COMPETITIVE FLYING IN RUSSIA
By Neville Ferreira
Having been invited to participate in the 3rd FAI World Aerobatic Yak 52 Championships my wife and I arrived in Moscow and drove to the competition airfield in an Avis rental car. Navigating through Moscow traffic was an eye opener and nightmare and after the first few kilometres I was ready to kiss the first Taxi when I get home. If we think our Taxi drivers are bad, the average Russian driver is far worst.
The Hotel we stayed in was situated on Finam airfield about 110Km's south of Moscow and we arrived there after 9pm tired after the long flight and nightmarish drive. Having booked well in advance we were expecting our room to be ready only to discover that there was no room reserved for us. Fortunately I had the booking confirmation on email but this did not interest the receptionist whose English was almost non-existent. So out came the Ipad and I indicated to the clerk behind the desk by pointing at my photo on the competition website that I was the South African pilot checking in for the competition. Still no joy so I phoned a Russian speaking person back in SA and at last we were able to get the room sorted.
The next surprise was that the Hotel did not have any credit card facilities and we had no Rubels as the documentation given to us indicated all the charges will be in Euros. A second phone call to our Russian friend and we were able to ask for someone at the airfield who were able to exchange Euros for Rubels. It was now almost 10:30pm and we still needed to get something to eat.... The restaurant at the airfield closed at 10:45. No English on the menu and what was left in the pots we did not recognized at all. We pointed at what looked edible and started the culinary Russian experience.
The next morning I was introduced to the Russian Instructor who spoke English and I had to do a test flight with him. This went without a hitch and I had my first taste of how different the Russian approach was to flying compared to the western ways. Whether they fly the top of the line SU31 or the Yak52, they approach the task at hand with equal importance. In South Africa we see the Yak52 as an aerobatic trainer and we will upgrade to a more advanced aircraft as we progress. In Russia the top pilots will keep on flying Yak52's competitively while flying the Extras and the Sukhoi's.
Once I was allocated a Yak52 for the competition flights I had a free 15min flight to get use to the aircraft. I have only had the pleasure once before to fly my Yak at sea level so I was relying on muscle memory not to overstress the 7G limit. In the back cockpit they fitted a Gopro camera recording your stick movements, speed and G limits. Overstress the plane once and you are disqualified.
Registration Day: “We need your original Entry form” not the emailed version. You got to be joking, you emailed me the entry form that required a stamp from the South African Aero Club at Rand and now you want an original piece of paper with their stamp. “A Boer maak 'n plan” and out came a South African coin while I grabbed a permanent marker from their table. With the 50cent coin imprint on the documentation they were happy and so I learned that if a document in Russia does not have a stamp on it, it is not an official document.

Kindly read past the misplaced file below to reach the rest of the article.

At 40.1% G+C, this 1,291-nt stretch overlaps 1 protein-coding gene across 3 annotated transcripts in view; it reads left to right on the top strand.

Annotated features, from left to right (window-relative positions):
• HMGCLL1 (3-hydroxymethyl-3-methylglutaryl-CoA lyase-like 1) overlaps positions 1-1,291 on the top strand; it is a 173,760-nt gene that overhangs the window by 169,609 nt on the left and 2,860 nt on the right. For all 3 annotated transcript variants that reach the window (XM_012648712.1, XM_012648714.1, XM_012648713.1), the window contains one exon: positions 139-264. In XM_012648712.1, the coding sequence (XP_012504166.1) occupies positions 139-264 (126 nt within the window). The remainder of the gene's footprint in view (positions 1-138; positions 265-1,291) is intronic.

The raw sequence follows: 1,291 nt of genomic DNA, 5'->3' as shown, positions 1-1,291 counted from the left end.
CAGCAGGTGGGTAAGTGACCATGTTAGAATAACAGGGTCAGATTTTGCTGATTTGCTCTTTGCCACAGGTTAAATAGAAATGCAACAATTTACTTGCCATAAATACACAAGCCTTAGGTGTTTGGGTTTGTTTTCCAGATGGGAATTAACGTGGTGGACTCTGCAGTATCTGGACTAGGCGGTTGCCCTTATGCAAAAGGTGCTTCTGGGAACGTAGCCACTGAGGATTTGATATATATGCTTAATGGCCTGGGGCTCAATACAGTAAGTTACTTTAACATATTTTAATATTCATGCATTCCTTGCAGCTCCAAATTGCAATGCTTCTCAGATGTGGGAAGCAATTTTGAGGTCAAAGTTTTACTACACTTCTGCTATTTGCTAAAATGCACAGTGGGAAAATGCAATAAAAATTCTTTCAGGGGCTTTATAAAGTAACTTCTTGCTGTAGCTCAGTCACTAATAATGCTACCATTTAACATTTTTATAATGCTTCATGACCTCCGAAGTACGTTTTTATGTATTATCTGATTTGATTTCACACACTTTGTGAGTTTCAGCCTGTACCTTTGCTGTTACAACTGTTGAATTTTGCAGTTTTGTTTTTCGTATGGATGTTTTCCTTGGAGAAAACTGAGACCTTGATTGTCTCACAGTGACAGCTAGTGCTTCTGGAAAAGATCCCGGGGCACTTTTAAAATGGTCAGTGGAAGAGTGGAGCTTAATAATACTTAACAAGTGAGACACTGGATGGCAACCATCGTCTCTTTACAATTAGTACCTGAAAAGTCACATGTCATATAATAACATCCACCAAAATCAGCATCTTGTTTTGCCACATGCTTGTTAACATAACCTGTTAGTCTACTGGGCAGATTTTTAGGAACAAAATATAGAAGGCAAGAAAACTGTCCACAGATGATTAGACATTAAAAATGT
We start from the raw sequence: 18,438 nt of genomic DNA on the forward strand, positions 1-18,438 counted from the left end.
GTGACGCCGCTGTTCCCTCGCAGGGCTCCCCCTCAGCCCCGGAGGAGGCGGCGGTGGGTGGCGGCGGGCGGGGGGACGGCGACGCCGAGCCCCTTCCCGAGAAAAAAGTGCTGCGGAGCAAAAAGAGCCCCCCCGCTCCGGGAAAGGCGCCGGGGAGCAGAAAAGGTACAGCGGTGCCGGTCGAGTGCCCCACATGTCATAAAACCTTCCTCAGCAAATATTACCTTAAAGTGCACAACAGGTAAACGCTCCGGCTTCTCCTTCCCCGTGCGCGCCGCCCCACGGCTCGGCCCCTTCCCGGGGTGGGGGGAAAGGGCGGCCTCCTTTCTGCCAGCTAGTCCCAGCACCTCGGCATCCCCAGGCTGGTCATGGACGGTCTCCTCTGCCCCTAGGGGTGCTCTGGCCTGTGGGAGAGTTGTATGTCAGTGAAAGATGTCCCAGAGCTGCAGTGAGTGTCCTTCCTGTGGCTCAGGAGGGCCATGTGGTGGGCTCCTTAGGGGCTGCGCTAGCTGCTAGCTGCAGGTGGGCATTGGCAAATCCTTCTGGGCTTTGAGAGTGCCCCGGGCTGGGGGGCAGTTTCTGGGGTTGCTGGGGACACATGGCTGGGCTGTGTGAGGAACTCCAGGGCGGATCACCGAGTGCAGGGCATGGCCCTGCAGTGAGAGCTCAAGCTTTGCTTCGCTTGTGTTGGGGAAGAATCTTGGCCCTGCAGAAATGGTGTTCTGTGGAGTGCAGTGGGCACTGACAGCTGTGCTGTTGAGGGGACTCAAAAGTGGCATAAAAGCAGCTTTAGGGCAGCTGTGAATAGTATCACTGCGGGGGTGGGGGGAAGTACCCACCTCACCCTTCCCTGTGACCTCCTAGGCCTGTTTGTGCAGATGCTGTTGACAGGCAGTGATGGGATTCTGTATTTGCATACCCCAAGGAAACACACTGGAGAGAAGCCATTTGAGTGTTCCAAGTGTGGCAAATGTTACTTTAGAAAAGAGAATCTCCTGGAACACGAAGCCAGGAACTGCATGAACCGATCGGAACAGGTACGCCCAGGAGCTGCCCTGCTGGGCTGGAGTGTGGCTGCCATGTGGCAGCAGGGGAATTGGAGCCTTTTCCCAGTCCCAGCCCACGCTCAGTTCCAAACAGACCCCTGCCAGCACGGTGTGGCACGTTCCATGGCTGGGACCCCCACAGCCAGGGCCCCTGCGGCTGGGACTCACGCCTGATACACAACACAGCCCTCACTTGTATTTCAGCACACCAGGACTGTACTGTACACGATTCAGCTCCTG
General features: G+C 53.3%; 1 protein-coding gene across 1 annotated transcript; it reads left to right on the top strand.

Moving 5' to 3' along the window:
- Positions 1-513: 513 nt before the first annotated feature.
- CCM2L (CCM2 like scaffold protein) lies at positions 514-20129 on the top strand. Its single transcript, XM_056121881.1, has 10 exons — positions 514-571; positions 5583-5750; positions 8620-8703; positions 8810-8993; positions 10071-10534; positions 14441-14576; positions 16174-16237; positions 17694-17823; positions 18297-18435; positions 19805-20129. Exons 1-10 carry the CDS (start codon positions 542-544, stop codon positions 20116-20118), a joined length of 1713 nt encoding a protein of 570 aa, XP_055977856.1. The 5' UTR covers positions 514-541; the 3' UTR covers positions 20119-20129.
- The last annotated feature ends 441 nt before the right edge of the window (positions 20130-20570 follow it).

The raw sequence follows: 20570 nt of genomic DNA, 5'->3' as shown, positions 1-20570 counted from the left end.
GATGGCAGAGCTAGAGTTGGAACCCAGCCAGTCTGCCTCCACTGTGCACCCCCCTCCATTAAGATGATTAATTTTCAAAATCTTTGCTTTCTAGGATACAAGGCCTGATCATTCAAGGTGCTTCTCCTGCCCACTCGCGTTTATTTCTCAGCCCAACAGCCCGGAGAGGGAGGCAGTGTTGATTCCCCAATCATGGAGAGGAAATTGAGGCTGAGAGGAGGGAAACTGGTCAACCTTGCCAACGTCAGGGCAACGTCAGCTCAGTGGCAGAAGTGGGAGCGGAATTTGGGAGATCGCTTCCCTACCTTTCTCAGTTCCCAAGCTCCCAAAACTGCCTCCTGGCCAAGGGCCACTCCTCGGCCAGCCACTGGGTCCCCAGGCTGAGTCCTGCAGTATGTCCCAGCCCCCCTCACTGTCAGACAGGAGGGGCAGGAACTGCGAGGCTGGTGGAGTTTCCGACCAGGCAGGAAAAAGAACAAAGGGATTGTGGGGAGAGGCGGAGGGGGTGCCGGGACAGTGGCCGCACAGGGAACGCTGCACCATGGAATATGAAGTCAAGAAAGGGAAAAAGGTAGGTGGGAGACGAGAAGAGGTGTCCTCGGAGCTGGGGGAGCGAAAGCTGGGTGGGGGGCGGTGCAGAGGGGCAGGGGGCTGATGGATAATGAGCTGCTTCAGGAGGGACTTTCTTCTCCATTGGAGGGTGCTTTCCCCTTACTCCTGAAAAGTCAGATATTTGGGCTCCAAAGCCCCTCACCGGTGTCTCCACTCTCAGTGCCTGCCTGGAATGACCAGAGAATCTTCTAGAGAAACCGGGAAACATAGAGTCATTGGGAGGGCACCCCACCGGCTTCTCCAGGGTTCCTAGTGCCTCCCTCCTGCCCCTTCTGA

Competition Day 1: Known Sequence - Briefing was at 9:30 in RUSSIAN. It should have been in English as that is the official language and was stated on the entry forms. . After the briefing an interpreter came to me and gave me the broken English version. Heck this was going to be a battle. The Russian pilots and staff really go out of their way to gain by whatever means the smallest advantage at every opportunity they get. This was evident from the start as the Yak 52 was filled with 120L of fuel instead of 30-40L for the competition flight. Hoping, I presume that I will overstress the 7G limit they did not know that I am used to fly my Yak 52 with max fuel and was used to the extra weight in the tanks. We were assigned flight numbers and the Judges had no idea who pilot 1-24 was. My coach Valentina Drokina, a Russian instructor who has helped a lot of South African pilots before me, indicated that when I climb for altitude inside the aerobatic box I should make 90deg turns on axis instead of slow turns during the spiral climb. This turned out to be the signal to the Russian judges that it is not a Russian pilot in the plane but a foreigner. The flight went well and after the second competition day I started to pick up on the different flying characteristics between the different countries when it came to climbing for height for the start of your sequence.
It was 12:00am that night and I was back in our room when there was a knock on the door and my Russian coach quite out of breath said, “come, come, come they are waiting for you to suggest your figure for the Unknown competition flights”. Once again they had failed to inform that there was going to be a briefing at 11:45pm the first night. The unknown sequence is made up by individual competitors and so the entire aerobatic flight is not known to the Judges until you divulge it.